The rise of farmer’s markets to home-delivery meal kits to niche brands claiming gluten-free and sunshine-fed products are just a few clues the food landscape is cluttered, confusing and changing.
“We have so much more information than ever before, and that leads us to trust everything less,” says Steve Lerch, Google account executive for advocacy and associations. “Trust has declined in the food system.”
Today’s food movements, Lerch says, fall into three categories: purpose, plan and preparation.
Purpose: Consumers are shifting away from focusing on weight loss—strong is the new skinny. “For the first time in Google history, we’re seeing a reduction in interest to ‘get skinny,’ and seeing more focus on ‘get fit,’” Lerch says. In fact, one in three people say physical activity is important to their identity.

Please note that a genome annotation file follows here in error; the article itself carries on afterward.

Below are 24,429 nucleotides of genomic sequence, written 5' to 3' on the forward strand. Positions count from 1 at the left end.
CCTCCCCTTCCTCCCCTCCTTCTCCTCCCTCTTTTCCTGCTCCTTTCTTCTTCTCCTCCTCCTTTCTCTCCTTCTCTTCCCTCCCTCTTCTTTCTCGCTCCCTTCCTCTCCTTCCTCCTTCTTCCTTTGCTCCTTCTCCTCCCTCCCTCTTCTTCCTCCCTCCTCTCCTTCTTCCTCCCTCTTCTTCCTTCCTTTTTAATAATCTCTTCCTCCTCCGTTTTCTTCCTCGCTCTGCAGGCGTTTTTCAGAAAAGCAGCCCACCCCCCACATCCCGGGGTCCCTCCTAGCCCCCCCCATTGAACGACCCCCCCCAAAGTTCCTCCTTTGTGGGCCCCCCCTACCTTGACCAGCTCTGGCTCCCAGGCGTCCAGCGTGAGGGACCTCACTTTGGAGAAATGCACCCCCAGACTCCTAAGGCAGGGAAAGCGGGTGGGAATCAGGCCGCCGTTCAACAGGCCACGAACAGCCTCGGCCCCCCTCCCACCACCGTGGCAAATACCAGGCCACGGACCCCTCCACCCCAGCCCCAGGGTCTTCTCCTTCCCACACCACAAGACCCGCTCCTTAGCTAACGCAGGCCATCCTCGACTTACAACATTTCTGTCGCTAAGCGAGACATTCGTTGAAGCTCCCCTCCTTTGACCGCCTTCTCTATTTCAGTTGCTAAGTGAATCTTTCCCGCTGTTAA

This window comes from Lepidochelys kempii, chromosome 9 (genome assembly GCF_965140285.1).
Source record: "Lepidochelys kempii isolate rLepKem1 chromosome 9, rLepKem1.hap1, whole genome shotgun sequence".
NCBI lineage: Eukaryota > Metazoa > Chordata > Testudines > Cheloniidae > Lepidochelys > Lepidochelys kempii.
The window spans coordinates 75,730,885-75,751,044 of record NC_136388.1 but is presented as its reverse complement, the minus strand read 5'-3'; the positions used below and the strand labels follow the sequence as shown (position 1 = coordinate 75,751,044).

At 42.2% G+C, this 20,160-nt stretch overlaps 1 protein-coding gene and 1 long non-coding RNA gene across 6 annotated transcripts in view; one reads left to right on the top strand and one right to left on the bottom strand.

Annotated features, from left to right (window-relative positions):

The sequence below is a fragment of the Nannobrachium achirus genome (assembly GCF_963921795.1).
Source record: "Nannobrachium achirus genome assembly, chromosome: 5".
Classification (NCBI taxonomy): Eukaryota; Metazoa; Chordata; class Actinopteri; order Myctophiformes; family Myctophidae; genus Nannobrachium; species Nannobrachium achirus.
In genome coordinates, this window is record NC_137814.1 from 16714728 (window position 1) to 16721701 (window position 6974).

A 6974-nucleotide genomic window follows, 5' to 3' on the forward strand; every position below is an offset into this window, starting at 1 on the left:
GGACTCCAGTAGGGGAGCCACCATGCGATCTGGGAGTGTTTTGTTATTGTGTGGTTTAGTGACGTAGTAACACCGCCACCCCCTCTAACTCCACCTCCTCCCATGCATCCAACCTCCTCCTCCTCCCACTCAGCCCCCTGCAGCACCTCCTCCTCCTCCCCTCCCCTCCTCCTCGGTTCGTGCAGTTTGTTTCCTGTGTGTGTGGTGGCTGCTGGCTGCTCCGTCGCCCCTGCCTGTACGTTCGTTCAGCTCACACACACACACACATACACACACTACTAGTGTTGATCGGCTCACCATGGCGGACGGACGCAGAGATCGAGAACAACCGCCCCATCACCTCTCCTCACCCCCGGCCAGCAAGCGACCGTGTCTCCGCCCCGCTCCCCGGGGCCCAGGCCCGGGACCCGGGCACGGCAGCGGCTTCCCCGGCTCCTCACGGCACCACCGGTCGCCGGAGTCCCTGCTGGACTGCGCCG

Plan: Today, no purchases are considered a low-consideration buy. Consumers are faced with more choices than ever and heavily research items—even low-dollar ones (every week there are millions of Google searches related to toothpaste). Over half of all offline purchases are digitally influenced, Lerch says. Although grocery shopping has been one of the slowest categories to move online, it’s rapidly being adopted. Lerch says 35% of U.S. household will spend at least one-third of their annual grocery budget via online channels.
Preparation: “Food is becoming an increasingly personal thing for people,” Lerch says. “Consumers want to talk about how they are feeding their families.” Consumers use their smartphone as a sous chef, he says, as six out of 10 millennials use their smartphones or tablets to help in the kitchen.
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